Scanning Fiche

From: Bill Richman <>
Date: Sun Dec 6 21:20:14 1998

We installed a document imaging system at my office about a year ago; it
has a Kodak double-sided paper scanner and a fiche scanner. The fiche
scanner (admittedly low-budget compared to the $50K+ fully-automated
scanner) is called a "ScreenScan". It's basically a standard fiche
reader with what looks like the guts of a flatbed scanner mounted across
the front. You insert a sheet of fiche, position and focus the page you
want, and hit the "scan" button. It scans a linear image sensor array
like the one in a flatbed scanner down the screen from top to bottom, at
pretty much standard flatbed scanning speed. I think it's set up to do
200 or 300dpi; not the world's sharpest images, but most of this stuff
is just for backup records of stuff that happened 20 years ago, so it's
not critical that it be pretty - just readable. I wouldn't be surprised
if you could rig up something like this pretty easily yourself; pick up
one of the fiche viewers that they can't give away at most university
and government auctions, get a cheap flatbed scanner (even pretty good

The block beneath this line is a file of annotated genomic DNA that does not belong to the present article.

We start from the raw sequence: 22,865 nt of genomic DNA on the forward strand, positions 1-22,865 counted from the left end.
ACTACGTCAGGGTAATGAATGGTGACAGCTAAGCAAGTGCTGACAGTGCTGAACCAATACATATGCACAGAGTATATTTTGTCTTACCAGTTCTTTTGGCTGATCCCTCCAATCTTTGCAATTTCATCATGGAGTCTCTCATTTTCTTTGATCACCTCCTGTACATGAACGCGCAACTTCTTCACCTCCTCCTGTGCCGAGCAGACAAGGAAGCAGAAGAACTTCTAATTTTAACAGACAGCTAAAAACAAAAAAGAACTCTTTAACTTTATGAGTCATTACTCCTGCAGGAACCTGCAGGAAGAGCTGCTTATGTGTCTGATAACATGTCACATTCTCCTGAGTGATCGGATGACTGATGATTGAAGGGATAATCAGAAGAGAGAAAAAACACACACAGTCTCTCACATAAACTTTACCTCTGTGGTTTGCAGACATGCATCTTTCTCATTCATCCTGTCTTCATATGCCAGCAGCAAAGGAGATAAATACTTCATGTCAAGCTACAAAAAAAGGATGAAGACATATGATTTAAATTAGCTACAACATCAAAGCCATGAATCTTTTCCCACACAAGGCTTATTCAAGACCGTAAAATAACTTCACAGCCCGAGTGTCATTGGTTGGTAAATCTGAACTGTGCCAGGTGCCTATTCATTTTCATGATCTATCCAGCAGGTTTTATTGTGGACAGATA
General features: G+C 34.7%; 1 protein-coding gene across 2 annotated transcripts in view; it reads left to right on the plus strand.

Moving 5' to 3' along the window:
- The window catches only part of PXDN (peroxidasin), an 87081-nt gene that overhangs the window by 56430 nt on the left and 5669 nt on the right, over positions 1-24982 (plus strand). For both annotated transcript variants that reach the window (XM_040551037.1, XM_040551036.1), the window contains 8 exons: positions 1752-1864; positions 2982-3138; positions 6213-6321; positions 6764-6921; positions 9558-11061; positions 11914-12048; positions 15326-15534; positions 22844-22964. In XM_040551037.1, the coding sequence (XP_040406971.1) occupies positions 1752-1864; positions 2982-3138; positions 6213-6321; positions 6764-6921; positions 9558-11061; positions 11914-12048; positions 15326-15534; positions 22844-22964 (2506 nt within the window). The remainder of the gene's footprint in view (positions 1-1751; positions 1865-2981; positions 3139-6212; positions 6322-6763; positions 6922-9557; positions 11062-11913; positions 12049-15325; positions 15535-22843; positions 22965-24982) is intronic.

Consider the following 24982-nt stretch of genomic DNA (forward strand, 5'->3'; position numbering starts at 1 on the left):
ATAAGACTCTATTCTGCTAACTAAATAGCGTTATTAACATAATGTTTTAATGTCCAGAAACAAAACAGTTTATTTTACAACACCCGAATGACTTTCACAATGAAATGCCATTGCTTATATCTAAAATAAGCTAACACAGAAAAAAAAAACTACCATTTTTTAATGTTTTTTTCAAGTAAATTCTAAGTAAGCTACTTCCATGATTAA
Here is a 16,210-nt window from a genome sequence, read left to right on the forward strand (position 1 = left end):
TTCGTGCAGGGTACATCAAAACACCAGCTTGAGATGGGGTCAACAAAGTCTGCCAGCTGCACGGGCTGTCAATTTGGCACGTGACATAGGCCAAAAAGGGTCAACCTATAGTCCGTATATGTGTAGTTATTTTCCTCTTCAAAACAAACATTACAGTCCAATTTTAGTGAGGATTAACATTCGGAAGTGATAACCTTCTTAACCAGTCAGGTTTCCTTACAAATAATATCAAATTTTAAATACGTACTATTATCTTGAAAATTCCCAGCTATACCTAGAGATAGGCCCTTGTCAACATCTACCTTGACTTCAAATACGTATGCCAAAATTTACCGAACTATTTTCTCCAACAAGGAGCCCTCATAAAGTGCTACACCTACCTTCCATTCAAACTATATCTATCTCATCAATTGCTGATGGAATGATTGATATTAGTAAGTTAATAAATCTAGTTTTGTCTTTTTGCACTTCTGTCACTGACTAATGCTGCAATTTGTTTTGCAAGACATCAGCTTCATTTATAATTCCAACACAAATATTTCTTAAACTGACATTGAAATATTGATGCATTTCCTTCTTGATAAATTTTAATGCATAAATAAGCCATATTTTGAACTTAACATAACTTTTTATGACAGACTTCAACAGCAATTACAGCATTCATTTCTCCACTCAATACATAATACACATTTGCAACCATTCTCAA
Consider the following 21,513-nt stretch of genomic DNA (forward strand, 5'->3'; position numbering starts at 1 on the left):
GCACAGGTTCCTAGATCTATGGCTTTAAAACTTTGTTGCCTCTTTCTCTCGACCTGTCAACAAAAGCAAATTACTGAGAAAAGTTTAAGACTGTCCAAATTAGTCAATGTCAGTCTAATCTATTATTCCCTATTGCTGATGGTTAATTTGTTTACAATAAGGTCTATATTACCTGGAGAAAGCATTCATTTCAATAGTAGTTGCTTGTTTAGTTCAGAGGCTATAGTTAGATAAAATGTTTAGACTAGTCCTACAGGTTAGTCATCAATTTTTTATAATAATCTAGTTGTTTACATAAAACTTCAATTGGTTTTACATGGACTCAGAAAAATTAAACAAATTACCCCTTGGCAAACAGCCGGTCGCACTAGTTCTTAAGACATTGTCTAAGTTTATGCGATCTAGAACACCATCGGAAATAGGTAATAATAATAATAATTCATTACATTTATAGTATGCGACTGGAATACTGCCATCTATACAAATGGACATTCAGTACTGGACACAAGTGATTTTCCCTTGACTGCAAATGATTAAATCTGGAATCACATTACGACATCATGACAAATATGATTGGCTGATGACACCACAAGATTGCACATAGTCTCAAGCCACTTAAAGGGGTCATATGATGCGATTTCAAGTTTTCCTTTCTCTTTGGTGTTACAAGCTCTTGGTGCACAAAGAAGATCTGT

new ones can be had for under $100), take the mechanism out of the case,
and bolt it to the front of the fiche viewer. You'd have to remove or
disable the light source, since the bulb in the fiche viewer provides
the illumination. I don't think you'd even have to mess with the focal
length much; the fiche viewers normally do a rear-projection on frosted
glass, and the scanner is set up to focus on a sheet of paper an inch or
two away from the sensor, so with a spacer or two it should just work.
That sounds like an interesting enough project that I might even build
one if I had anything on fiche to scan. (I'm more interested in getting
my 2,000-3,000 science fiction and computer books on CD-ROM, personally,
but I have yet to come up with a non-destructive method that's
reasonably fast. I could take them to work, use the hydraulic paper
cutter in the print shop to cut the spines off all of them, and then jam
them through the auto-feeder on the Kodak scanner, but I'd hate to.
I've even gone as far as scanning all sides of a couple of books and
using a 3D drawing program to make a rotatable, zoomable "virtual book"
that I could put on a "virtual shelf" in a "virtual library" and use as
an index to the scanned text, but there's still something about touching
an actual paper book that I can't let go of...)

On Sun, 6 Dec 1998 15:15:17 -0800, Zane H. Healy wrote:

>While this might be considered more than a little off topic, I don't think
>so, since a lot of us have classic computer documentation in the form of
>MicroFiche. Does anyone know of a method of scanning this stuff into a
>computer, or any idea as to what resolution of a scanner such a project
>would require?

      -Bill Richman ( - Home of the COSMAC Elf Microcomputer
       Simulator, Fun with Molten Metal, Orphaned Robots, and Technological Oddities.
Received on Sun Dec 06 1998 - 21:20:14 GMT

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